Title

Academic Language and Student Voice in an inquiry lesson about Iraq

Presenter Information

Khodadad Kaviani

Document Type

Oral Presentation

Location

SURC 271

Start Date

17-5-2012

End Date

17-5-2012

Abstract

How can teachers know that their students are meeting the learning targets? How can teachers ensure that their students are participating in knowledge construction? As the moves toward greater accountability in teaching and evidence-based student learning are gaining prominence in standard-driven education, this paper provides an effective model based on inquiry teaching. This model shows that it is possible to teach content knowledge, as well as civility and higher order thinking skills in a lesson that deals with a controversial topic. In an inquiry lesson about the Iraq War, students learn to distinguish between a hypothesis and a thesis. They learn to warrant their claims based on reliable evidence, question their sources of information, and recognize their assumptions about the reasons for the U.S. invasion of Iraq in March 2003. Various informal and formal assessment strategies are used to assess student engagement and student learning in this lesson. Therefore, in this presentation, the audience learns about this inquiry process and learns about the fifteen various data sets that are used to present a wide range of perspectives on an important issue that continues to be discussed in history classes. The sources include excerpts from statements made by the U.S. government officials, scholars, and news sources. The idea is that all verifiable information used to formulate a thesis should be sufficiently strong in order to avoid a hasty generalization or a long/tedious argument.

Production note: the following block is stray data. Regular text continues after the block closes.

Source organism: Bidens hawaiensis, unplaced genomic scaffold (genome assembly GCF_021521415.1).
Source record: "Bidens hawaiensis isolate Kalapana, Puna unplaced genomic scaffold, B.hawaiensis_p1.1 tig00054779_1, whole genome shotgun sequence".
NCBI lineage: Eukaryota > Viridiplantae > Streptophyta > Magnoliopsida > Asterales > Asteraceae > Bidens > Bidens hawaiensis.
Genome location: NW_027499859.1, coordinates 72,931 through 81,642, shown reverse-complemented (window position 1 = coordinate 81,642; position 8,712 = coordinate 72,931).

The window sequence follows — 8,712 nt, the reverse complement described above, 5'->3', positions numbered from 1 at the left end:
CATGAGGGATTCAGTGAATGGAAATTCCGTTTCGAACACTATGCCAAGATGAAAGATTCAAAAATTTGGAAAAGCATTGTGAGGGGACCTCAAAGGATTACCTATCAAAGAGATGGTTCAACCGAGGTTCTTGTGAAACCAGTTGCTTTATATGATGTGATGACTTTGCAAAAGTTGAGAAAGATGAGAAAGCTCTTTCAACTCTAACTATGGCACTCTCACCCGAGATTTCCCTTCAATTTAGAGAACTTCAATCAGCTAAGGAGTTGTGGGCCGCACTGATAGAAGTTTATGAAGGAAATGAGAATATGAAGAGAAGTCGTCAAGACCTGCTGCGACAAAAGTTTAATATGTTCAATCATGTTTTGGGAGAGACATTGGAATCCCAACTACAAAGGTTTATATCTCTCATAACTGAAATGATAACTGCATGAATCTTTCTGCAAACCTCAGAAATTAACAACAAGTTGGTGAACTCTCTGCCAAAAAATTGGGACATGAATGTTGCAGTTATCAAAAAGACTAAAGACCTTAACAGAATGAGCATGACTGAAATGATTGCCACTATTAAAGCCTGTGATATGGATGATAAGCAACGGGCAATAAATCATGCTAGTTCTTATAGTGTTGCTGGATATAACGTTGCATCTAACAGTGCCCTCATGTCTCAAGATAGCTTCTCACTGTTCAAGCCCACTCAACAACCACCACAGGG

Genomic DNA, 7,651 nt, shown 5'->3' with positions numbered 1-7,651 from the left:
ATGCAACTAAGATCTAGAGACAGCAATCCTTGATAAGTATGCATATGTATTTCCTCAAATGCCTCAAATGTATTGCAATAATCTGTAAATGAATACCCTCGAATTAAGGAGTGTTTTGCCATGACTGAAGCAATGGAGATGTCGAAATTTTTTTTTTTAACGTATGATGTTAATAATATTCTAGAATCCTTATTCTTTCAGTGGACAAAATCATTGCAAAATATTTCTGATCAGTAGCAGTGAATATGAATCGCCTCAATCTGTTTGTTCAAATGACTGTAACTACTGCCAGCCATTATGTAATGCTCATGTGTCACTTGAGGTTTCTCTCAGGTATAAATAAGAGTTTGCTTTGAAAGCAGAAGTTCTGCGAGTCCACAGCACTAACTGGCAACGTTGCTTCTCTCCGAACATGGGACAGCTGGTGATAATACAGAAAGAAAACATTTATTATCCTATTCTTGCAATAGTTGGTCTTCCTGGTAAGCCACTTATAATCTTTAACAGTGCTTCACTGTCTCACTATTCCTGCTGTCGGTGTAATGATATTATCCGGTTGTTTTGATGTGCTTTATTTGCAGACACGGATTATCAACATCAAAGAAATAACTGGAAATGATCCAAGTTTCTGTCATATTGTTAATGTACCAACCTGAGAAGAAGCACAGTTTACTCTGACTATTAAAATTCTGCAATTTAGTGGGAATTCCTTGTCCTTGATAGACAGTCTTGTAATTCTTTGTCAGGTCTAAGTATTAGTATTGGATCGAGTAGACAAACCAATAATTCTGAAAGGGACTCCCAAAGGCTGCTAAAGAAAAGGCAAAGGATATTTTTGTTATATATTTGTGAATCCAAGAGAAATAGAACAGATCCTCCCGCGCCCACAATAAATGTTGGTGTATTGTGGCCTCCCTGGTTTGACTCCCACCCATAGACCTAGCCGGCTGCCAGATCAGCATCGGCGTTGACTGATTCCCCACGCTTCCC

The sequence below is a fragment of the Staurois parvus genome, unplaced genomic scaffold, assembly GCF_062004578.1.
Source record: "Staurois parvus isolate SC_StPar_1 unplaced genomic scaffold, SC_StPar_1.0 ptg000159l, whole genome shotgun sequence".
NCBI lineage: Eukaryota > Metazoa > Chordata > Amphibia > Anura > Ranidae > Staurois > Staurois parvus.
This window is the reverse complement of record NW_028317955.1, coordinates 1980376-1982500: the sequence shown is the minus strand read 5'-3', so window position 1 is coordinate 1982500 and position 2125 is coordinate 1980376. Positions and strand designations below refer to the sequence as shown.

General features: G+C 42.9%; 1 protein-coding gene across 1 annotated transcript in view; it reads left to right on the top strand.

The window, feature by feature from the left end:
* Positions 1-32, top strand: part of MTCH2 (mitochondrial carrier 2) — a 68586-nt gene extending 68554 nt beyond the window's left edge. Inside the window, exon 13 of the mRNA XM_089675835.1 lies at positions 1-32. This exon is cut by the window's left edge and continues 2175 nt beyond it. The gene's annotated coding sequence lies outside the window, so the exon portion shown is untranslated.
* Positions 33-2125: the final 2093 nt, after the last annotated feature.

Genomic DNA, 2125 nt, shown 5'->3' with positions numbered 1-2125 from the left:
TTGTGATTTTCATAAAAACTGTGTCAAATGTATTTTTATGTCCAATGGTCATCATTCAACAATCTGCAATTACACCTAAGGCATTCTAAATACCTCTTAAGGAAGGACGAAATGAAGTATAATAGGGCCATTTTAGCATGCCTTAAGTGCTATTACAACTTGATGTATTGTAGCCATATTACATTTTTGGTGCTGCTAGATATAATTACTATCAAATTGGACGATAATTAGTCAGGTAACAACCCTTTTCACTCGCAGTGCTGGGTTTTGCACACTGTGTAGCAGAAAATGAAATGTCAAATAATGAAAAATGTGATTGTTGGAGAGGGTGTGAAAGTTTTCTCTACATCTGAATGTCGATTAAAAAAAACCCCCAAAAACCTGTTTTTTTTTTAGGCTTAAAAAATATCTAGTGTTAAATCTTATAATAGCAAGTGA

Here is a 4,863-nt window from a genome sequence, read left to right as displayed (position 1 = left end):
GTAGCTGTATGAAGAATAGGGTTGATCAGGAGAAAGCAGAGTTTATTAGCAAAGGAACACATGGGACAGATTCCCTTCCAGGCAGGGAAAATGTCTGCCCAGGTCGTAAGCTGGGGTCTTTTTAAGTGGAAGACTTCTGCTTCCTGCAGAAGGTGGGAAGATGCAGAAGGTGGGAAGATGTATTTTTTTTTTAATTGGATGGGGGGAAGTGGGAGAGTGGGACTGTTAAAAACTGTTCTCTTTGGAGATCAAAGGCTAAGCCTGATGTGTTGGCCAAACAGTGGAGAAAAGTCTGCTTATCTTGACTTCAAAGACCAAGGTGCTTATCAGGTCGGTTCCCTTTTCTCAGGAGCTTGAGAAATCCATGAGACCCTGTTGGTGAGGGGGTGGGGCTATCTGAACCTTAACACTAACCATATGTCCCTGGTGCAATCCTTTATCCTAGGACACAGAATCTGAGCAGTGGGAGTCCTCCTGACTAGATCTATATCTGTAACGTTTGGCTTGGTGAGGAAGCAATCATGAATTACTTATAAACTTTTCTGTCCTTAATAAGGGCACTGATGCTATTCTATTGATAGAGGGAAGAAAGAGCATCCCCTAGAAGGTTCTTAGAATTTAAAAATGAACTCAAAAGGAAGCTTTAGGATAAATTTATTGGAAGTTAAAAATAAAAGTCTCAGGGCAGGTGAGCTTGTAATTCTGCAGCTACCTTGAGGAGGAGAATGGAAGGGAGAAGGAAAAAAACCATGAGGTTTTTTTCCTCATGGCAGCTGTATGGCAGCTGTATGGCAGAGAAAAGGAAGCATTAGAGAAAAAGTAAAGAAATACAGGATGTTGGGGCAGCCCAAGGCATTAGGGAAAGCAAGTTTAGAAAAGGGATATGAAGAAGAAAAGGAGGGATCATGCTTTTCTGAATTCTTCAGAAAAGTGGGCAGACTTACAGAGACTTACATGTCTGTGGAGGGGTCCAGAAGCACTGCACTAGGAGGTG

Faculty Mentor(s)

Khodadad Kaviani

Additional Mentoring Department

Education

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May 17th, 8:50 AM May 17th, 9:10 AM

Academic Language and Student Voice in an inquiry lesson about Iraq

SURC 271

How can teachers know that their students are meeting the learning targets? How can teachers ensure that their students are participating in knowledge construction? As the moves toward greater accountability in teaching and evidence-based student learning are gaining prominence in standard-driven education, this paper provides an effective model based on inquiry teaching. This model shows that it is possible to teach content knowledge, as well as civility and higher order thinking skills in a lesson that deals with a controversial topic. In an inquiry lesson about the Iraq War, students learn to distinguish between a hypothesis and a thesis. They learn to warrant their claims based on reliable evidence, question their sources of information, and recognize their assumptions about the reasons for the U.S. invasion of Iraq in March 2003. Various informal and formal assessment strategies are used to assess student engagement and student learning in this lesson. Therefore, in this presentation, the audience learns about this inquiry process and learns about the fifteen various data sets that are used to present a wide range of perspectives on an important issue that continues to be discussed in history classes. The sources include excerpts from statements made by the U.S. government officials, scholars, and news sources. The idea is that all verifiable information used to formulate a thesis should be sufficiently strong in order to avoid a hasty generalization or a long/tedious argument.